110 | PRACTITIONERS GUIDE No. 6has also been upheld by several international law instruments. 297 It isnot subject to derogation. 298The refugee law principle of non-refoulement applies both to refugeespresent on the territory of the State and as well as at the border. 299 Theprinciple of non-refoulement also applies to extradition procedures 300and it must be observed in all situations of large-scale influx. 301 Thisflows from the same wording of Article 33.1 which refers to refoulement“in any manner whatsoever”, thereby including all forms of transfer ofa person from the territory of asylum or where asylum is sought. Theprinciple of non-refoulement also bears consequences for temporary ordiscretionary protections (see, Chapter 1).The definition of refoulement of Article 33.1, unlike the definition of refugee,refers to risks arising in any country where the person concernedmight be sent, and not necessarily in the country of origin or habitualresidence. This includes third States which might transfer the personto an unsafe country (indirect refoulement). The “threat to life or freedom”is also broader than, and includes, the refugee definition. It has,indeed, been read as encompassing circumstances of generalised violencewhich pose a threat to the life or freedom of the person but whichdo not give rise to persecution. 302Nevertheless, the Geneva Refugee Convention provides for a restrictionon the principle which may not “be claimed by a refugee whom thereare reasonable grounds for regarding as a danger to the security ofthe country in which he is, or who, having been convicted by a finaljudgement of a particularly serious crime, constitutes a danger to thecommunity of that country.” 303297 See, Articles III and V, Revised Bangkok Declaration; Article 3, Declaration on TerritorialAsylum of 1967, UNGA resolution 2132(XXII), 14 December 1967; Article II.3, OAU RefugeeConvention; Article 22.8 ACHR; Cartagena Declaration on Refugees, Section III, para. 5.298 Conclusion No. 79, UNHCR, op. cit., fn. 79, para. (i). See also, UNGA resolution 51/75, UNDoc. A/RES/51/75, 12 February 1997, para. 3.299 Conclusion No. 6, UNHCR, op. cit., fn. 293, para. (c). See also, Conclusion No. 17 (XXXI)Problems of Extradition Affecting Refugees, ExCom, UNHCR, 31 st Session, 1980, para. (b).The need to admit refugees into the territories of States includes no rejection at frontierswithout fair and effective procedures for determining status and protection needs: see, ConclusionNo. 82, UNHCR, op. cit., fn. 296, para. (d-iii).300 See, Conclusion No. 17, UNHCR, op. cit., fn. 299, paras. (c) and (d).301 See Conclusion No. 19 (XXXI) Temporary Refuge, ExCom, UNHCR, 31 st Session, 1980,para. (a); Conclusion No. 22, UNHCR, op. cit., fn. 151, para. (II-A-2).302 See UNHCR, Note on Non-refoulement (Submitted by the High Commissioner), UN Doc.EC/SCP/2, 23 August 1977, para. 4; and, Sir Elihu Lauterpacht and Daniel Bethlehem, TheScope and Content of the Principle of Non-refoulement: Opinion, 20 June 2001, pp. 124–125,paras. 128–133.303 Article 33.2, Geneva Refugee Convention. The OAU Refugee Convention does not providewith exceptions to the principle of non-refoulement which is therefore absolute in Africa.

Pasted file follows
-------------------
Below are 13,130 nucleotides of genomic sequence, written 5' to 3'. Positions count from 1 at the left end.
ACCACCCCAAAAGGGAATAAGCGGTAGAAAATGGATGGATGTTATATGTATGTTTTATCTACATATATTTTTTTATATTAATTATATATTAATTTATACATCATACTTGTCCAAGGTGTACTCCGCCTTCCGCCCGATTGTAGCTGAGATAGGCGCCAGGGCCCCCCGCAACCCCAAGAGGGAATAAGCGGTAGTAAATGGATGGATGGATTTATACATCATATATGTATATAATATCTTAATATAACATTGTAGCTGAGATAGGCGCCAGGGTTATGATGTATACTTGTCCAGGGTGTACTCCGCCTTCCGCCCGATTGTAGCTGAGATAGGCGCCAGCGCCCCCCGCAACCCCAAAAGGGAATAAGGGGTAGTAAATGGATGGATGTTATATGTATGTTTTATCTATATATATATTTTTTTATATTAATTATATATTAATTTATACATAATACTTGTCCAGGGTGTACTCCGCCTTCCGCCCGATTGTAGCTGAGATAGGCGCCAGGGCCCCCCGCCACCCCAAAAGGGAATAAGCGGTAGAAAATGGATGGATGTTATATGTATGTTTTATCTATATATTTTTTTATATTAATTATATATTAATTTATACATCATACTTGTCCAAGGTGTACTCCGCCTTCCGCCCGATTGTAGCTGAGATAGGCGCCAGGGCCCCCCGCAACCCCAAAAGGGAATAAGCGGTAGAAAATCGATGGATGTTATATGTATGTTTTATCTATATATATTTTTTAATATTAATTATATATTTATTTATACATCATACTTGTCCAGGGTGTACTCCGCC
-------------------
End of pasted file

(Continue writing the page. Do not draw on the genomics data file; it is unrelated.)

MIGRATION AND INTERNATIONAL HUMAN RIGHTS LAW | 111The restriction to the refugee law principle of non-refoulement focuses,therefore, on the refugee representing a “danger” to the securityor to the community of the country. This is a higher threshold thanthat of Article 1F for exclusion from refugee status, as in this case it islimited only to future threats coming from the person and not to pastactivities.The first restriction—the danger to national security—must concern adanger in the future and not be only based on past conduct. It must bea danger to the country of refuge. While the authorities have a certaindiscretionary latitude in identifying the danger, they must conduct anindividual assessment on whether there are “reasonable grounds” forconsidering the refugee a danger to national security, based on the principlesof necessity and proportionality. In this regard, the authoritieswill have to consider: the seriousness of the danger for national security;the likelihood of the realisation of the danger and its imminence;whether the danger to the security would be diminished significantly oreliminated by the removal of the individual; the nature and seriousnessof the risks to the individual from refoulement; and whether other avenuesmay be found whether in the country of refuge or in a third safecountry. 304The second restriction refers to a danger to the “community”, which isto be considered as the safety and well-being of the population in general,unlike national security which refers to the interests of the State. 305The requirement of “having been convicted by a final judgement of aparticularly serious crime” must be read consistently with the exclusionclause in Article 1F(b) which applies to those having committed aserious non-political crime outside the country of refuge prior to theiradmission in the country as a refugee. It follows that, in order not torepeat the provision of exclusion, Article 33.2 necessarily refers only toparticularly serious crimes committed subsequent to the admission asa refugee.Contrary to the Geneva Refugee Convention, EU Directive 2011/95/EC(Qualification Directive) conflates the restriction grounds of the refugeelaw principle of non-refoulement with the exclusion clauses for refugeestatus, by including among the grounds for revocation, ending orrefusal to grant or renew refugee status 306 and among the exclusionclauses for subsidiary protection 307 persons constituting a danger to thecommunity or the security of the State of refuge or of protection. Thisdifference suggests a rather extensive interpretation of these grounds304 See, Lauterpacht/Bethlehem, op. cit., fn. 302, pp. 137–138, para. 178.305 See, ibid., p. 140, para. 192.306 Article 14.4–5, EU Qualification Directive, op. cit., fn. 98.307 Article 17.1(d), ibid.